I am a disciple of Ansel Easton Adams because he challenges me. Not to mimic his images but to find my own vision. Because he inspires me to be prepared, to not trip the shutter until I have exhausted all of the controls at my command to make the best exposure I can and not to fly be the seat of my pants. Because in him I find a fellow photographer and intellect, a kindred spirit, not an idol to be worshipped and imitated. Bacuase I strive to mirror his hard work and dedication, not his classic view of the Grand Tetons behind the Snake River. Because I share his need to pass on any and all knowledge that I may have that can help another fellow photographer to get it and I am willing to try new things and ways that had not previously occurred to me. Because I share his ethic and diligence. Beacuse I strive to be my own photographer, using him as a springboard and guide, not as an identity to don when it suits me. His legacy is not a goal for what to become, but rather a benchmark of what is possible.
So when I say I like Ansel Adams it’s not hero worship. It is respect and an affirmation of that which the greatest photographer of the twentieth century stands for and means to me in terms of self-education, preparedness and vision in my chosen craft.
Christopher A. Walrath
November 9th, 2007
Last edited by Christopher Walrath; 11-13-2007 at 07:44 PM. Click to view previous post history.
well said - you don't have to imitate his style or his eye to imitate his tenacity and his dedication to the art - a good hero for any photo artist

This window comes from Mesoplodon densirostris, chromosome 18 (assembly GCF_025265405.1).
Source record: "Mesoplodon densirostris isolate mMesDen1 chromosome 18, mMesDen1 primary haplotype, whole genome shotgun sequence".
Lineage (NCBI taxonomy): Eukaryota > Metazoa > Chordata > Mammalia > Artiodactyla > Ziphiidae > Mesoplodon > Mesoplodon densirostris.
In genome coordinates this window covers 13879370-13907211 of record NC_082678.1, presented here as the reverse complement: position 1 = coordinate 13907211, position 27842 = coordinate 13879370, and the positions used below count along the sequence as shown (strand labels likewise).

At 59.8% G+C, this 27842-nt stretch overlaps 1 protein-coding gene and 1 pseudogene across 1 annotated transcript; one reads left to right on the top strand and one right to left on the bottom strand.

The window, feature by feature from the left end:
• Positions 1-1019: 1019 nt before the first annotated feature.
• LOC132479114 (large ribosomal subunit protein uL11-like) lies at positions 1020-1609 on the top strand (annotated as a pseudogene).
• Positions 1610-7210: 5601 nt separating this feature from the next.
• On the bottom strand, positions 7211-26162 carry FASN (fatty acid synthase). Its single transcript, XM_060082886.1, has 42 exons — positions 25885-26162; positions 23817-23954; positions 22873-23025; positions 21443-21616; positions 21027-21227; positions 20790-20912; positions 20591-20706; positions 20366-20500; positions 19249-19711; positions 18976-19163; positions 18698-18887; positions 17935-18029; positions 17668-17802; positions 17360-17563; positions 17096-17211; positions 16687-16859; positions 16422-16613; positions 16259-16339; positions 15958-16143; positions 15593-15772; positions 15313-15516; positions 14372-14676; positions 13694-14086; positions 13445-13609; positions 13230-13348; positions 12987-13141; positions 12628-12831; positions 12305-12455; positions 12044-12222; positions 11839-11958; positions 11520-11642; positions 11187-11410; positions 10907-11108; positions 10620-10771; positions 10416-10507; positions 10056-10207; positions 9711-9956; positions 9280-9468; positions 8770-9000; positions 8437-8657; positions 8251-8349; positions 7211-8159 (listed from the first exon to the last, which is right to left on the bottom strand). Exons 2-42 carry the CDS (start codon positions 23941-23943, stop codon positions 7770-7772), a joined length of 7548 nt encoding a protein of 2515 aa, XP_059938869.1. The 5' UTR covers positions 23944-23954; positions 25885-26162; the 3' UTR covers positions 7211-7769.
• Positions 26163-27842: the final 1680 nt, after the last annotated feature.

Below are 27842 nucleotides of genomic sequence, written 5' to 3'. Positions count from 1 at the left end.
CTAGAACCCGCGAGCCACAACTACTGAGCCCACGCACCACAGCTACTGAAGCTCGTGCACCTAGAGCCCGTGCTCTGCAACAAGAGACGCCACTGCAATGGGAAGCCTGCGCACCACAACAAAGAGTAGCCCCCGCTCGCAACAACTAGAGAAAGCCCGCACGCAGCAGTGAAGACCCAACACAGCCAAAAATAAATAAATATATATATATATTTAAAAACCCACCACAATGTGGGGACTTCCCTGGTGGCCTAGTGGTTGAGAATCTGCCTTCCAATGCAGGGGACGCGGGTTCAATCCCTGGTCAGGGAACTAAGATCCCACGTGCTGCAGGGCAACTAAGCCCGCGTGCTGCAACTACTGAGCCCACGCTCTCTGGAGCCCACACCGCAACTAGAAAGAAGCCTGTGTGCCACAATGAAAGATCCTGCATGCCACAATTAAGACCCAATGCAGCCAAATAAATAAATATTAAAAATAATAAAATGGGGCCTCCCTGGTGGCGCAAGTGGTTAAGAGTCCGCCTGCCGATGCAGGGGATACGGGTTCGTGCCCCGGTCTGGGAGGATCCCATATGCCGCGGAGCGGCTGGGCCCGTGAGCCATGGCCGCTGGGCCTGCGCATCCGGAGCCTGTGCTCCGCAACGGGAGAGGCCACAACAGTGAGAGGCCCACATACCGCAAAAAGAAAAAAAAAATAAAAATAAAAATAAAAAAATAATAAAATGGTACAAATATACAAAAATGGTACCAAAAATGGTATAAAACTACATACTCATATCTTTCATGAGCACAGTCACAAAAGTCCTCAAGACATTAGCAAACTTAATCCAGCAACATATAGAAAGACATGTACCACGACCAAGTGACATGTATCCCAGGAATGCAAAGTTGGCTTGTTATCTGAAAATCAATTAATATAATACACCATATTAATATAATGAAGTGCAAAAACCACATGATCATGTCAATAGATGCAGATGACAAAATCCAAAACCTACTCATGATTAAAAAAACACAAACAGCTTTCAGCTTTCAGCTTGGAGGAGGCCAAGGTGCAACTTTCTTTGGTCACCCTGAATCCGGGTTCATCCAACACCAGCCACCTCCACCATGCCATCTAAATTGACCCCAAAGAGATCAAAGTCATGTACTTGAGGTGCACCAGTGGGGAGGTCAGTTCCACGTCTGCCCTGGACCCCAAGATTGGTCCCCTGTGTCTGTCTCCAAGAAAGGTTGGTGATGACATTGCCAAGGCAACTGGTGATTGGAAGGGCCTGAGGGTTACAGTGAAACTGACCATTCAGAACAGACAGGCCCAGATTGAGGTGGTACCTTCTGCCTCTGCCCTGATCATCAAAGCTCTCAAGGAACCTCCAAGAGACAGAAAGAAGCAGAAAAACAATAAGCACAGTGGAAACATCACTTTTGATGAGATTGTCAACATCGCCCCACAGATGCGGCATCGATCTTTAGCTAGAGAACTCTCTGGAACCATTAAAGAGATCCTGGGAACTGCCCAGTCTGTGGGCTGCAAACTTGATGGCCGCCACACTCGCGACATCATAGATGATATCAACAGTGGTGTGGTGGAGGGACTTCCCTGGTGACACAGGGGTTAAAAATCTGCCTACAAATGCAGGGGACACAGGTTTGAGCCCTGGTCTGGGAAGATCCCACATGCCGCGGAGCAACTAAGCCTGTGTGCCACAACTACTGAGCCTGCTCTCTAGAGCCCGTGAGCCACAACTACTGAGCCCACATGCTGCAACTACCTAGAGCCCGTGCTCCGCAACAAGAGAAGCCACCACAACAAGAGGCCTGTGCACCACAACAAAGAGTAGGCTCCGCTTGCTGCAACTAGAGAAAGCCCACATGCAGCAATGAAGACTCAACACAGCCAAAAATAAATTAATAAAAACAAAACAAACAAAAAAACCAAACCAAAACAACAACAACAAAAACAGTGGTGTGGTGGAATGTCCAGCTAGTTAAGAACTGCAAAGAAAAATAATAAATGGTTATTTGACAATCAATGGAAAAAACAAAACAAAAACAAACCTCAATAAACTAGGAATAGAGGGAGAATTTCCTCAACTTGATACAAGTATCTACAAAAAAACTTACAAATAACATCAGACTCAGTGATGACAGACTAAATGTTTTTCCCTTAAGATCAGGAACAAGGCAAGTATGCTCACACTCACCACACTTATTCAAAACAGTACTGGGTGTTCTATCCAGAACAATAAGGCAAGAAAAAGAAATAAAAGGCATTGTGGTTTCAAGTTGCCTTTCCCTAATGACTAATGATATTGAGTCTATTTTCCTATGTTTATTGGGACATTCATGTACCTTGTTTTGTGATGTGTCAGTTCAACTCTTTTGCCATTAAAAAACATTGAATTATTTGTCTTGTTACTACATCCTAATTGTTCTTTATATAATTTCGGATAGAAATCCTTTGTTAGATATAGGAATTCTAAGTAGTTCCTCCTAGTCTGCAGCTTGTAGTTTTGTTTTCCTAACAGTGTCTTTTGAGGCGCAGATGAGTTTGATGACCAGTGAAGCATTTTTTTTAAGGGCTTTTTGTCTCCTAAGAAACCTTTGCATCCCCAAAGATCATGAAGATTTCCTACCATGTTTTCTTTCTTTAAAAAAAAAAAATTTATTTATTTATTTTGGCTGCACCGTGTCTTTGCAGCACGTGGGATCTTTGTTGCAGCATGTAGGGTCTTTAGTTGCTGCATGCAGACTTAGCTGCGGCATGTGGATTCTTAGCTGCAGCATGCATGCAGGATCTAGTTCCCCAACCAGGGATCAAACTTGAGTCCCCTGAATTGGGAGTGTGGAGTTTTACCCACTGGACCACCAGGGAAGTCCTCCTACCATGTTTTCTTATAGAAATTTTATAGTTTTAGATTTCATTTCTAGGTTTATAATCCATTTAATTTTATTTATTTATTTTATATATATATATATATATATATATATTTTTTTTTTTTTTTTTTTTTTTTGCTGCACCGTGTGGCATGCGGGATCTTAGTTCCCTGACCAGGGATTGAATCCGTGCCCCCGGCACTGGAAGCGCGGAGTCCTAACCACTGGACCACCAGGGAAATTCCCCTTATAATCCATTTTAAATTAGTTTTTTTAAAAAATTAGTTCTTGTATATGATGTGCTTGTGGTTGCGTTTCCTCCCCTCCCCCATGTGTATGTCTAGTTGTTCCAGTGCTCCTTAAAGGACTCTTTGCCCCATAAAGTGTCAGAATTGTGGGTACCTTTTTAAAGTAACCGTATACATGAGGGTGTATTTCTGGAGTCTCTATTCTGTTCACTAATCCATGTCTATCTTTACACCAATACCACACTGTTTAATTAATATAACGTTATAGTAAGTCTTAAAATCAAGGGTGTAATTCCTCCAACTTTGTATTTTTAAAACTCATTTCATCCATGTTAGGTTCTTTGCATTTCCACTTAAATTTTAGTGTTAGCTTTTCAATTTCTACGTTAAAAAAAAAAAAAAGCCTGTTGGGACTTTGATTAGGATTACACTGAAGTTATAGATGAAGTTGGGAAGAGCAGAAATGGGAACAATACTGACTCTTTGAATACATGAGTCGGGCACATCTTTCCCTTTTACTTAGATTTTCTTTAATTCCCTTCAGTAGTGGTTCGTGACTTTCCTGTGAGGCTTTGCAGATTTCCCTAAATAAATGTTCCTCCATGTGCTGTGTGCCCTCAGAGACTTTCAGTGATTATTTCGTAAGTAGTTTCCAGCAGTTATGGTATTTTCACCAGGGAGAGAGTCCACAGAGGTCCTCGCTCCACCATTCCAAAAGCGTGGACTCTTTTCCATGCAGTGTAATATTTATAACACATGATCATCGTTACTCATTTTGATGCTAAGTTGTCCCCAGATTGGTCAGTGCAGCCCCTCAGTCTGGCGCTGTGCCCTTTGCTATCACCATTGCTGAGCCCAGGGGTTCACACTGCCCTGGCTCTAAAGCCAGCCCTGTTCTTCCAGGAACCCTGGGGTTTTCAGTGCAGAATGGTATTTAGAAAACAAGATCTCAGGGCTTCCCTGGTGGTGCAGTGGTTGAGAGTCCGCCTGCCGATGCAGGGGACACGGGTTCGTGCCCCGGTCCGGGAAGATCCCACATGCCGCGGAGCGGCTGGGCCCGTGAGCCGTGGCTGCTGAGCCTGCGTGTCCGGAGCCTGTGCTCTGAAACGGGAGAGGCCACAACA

My photos are always without all that distracting color ...
And it was in his seeing Paul Strands negatives, not prints but just the negatives, that he made the decision to pursue photography full time. The Southwest and Ansel Adams are inseparable. The further you search and research the better it gets. I have seen a great many of his photographs in galleries over the last 35 or so years and I am always in awe of the presence his photographs have. If a person were to study the work and lives of Paul Strand, Edward Weston and Ansel Adams they would have a Masters Degree in photographic living and understanding.
Everytime I find a film or paper that I like, they discontinue it. - Paul Strand - Aperture monograph on Strand
True greatness is never outdated, although the appreciation of greatness by a culture waxes and wanes with the times. It is a good measure of how the culture is doing spiritually and morally as to whether it continues to appreciate true greatness.